As the trail nears the upper portion of the first false summit the conditions of the trail deteriorate with loose scree and talus making it harder to find good footing. The poor trail conditions are greatly magnified on the trip back down the mountain causing the main route to be braided with numerous branches, none of which are much better than the rest. The trail is actually going to sidestep the highpoint in this picture by traversing around its right side and coming out on the ridge just past it.


At the 4.44 mile point the trail has made its way around the first false summit and the elevation is near the  13,900 foot level. From here the second false summit, which looks a little easier, comes into view. The trail is rocky but it isn't as steep as the last bit of trail was. This is not the time to give up because the hardest part was getting to this spot.


The elevation is 14,319 feet as the trail passes by the second false summit and the final assault to the summit comes into view. This is a good time to mention that it can snow up here, and does, during any month of the year. Plan on the exposed ridges being very windy. Always carry gloves, headgear (like a balaclava) and a wind resistant coat. If it is less than 60F at the trailhead be sure to also bring a good thermal layer. The pictures for this post were taken in mid September and as you can see most of the people look like they are on a winter hike.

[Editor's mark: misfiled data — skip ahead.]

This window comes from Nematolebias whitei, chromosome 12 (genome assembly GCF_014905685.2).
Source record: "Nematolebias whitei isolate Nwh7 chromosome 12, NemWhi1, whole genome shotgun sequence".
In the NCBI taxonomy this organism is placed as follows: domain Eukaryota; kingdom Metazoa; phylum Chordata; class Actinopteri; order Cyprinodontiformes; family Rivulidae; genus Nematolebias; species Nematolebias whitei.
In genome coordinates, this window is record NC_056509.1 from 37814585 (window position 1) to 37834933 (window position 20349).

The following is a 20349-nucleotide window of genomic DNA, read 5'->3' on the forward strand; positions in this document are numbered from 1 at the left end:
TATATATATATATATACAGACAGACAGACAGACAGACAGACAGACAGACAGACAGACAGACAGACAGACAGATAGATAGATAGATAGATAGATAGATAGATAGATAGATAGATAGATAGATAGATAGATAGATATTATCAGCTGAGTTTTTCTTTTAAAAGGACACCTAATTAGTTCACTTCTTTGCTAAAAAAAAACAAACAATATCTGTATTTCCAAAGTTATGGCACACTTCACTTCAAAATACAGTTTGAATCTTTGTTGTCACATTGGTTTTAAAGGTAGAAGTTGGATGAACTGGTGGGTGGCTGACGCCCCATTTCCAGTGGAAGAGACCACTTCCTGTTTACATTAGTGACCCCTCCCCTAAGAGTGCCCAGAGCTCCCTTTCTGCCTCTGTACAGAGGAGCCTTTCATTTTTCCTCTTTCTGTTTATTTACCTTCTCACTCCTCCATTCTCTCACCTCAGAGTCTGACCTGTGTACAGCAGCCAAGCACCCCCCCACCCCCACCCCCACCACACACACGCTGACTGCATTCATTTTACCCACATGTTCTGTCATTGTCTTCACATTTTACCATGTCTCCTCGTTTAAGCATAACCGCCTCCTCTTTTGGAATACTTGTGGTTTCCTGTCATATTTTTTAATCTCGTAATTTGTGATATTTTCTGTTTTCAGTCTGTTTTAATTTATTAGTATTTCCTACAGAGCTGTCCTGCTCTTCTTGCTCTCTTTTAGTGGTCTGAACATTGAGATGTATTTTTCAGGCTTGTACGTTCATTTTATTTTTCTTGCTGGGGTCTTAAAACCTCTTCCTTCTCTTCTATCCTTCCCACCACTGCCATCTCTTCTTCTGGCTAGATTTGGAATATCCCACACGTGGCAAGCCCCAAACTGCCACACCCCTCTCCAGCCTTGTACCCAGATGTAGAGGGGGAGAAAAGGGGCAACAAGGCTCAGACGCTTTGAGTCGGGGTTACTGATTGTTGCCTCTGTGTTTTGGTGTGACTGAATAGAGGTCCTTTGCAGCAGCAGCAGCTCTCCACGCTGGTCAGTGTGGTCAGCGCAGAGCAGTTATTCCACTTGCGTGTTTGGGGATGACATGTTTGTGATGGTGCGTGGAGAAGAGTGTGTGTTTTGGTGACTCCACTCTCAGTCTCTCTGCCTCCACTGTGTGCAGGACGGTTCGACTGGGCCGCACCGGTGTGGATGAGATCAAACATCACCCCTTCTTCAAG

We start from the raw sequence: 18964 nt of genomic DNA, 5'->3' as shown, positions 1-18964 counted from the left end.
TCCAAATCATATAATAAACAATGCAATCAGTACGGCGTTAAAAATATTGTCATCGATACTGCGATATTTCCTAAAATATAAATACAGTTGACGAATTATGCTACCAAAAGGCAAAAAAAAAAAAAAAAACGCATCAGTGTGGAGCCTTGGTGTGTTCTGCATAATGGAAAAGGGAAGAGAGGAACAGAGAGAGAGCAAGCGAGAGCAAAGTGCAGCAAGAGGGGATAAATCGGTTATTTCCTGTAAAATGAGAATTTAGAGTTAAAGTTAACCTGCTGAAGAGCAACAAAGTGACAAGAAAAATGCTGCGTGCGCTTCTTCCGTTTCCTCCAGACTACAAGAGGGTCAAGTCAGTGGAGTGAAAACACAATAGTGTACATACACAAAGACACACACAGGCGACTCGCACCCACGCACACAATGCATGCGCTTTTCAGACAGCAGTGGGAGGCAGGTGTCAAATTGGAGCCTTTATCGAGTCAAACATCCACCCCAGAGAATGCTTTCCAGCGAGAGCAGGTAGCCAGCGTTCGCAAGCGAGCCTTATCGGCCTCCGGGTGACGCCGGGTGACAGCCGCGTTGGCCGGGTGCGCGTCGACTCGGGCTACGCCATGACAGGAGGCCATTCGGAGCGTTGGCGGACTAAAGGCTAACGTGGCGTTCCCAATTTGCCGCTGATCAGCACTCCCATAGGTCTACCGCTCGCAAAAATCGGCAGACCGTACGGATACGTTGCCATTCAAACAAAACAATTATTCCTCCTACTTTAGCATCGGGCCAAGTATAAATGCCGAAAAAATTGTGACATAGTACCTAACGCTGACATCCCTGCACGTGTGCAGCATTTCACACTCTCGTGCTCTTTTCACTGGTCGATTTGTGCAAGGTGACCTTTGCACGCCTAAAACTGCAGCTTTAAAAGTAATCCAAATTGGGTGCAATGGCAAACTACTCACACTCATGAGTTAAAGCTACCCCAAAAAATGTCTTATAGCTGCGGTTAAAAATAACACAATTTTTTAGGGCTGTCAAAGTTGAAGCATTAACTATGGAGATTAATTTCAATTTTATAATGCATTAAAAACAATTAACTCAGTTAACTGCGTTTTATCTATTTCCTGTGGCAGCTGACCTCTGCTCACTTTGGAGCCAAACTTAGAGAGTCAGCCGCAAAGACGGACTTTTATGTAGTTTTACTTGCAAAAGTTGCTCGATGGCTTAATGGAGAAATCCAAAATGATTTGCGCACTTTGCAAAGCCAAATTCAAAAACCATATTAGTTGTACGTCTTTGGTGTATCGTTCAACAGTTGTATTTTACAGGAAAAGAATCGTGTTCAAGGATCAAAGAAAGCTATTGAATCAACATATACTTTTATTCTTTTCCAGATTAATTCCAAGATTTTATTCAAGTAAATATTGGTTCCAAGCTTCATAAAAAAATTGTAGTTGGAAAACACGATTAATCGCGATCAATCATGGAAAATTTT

From the highest point in Colorado you can take in the views and see how many of the states other 14ers you can count. The peak in the distance with snow on it, just to the left of the summit, is La Plata Peak (14,336). To the west on a clear day you can see all of the 14ers in the Elk Mountains around Aspen (Maroon Bells, Pyramid, Castle, Snowmass and Capitol). Several of the Collegiate Peaks are also visible but you kind of have to have a map or have already climbed them to know which ones are which. The big hulk of a mountain just to the north of Mount Elbert is Mount Massive (14,421). It is the second highest peak in Colorado.


Here is a picture looking back down the trail for a little different perspective. The slideshow should sum the trail up pretty well but BE CAREFUL. Even though Mount Elbert is rated as a Class I trail, a rating that we don't happen to agree with, it can be very dangerous hiking down the steep scree covered sections.


Mount Elbert has become a very busy trail. Many hikers choose the mountain as their first 14er because it is the highest point in Colorado. A large number of them fail to make it to the summit. A better way to approach climbing 14ers for the first time is to start with one that is a little easier so you can get a feel for the altitude and get in shape for the more challenging peaks. Mount Sherman, just east of Leadville, is a good 14ner to do first especially if you hike the west route. After that you can try another 14ner like Quandary and then go for the likes of Mount Elbert. That advice doesn't apply to the young and studly of course. Back in 1995 my wife and I hiked Mount Elbert with one of our daughters that was 8 at the time and our youngest son that was 5. However you decide to summit Mount Elbert, prepare well and have a great time. If you would like to see it for yourself then all you have to do is 'Take a hike'.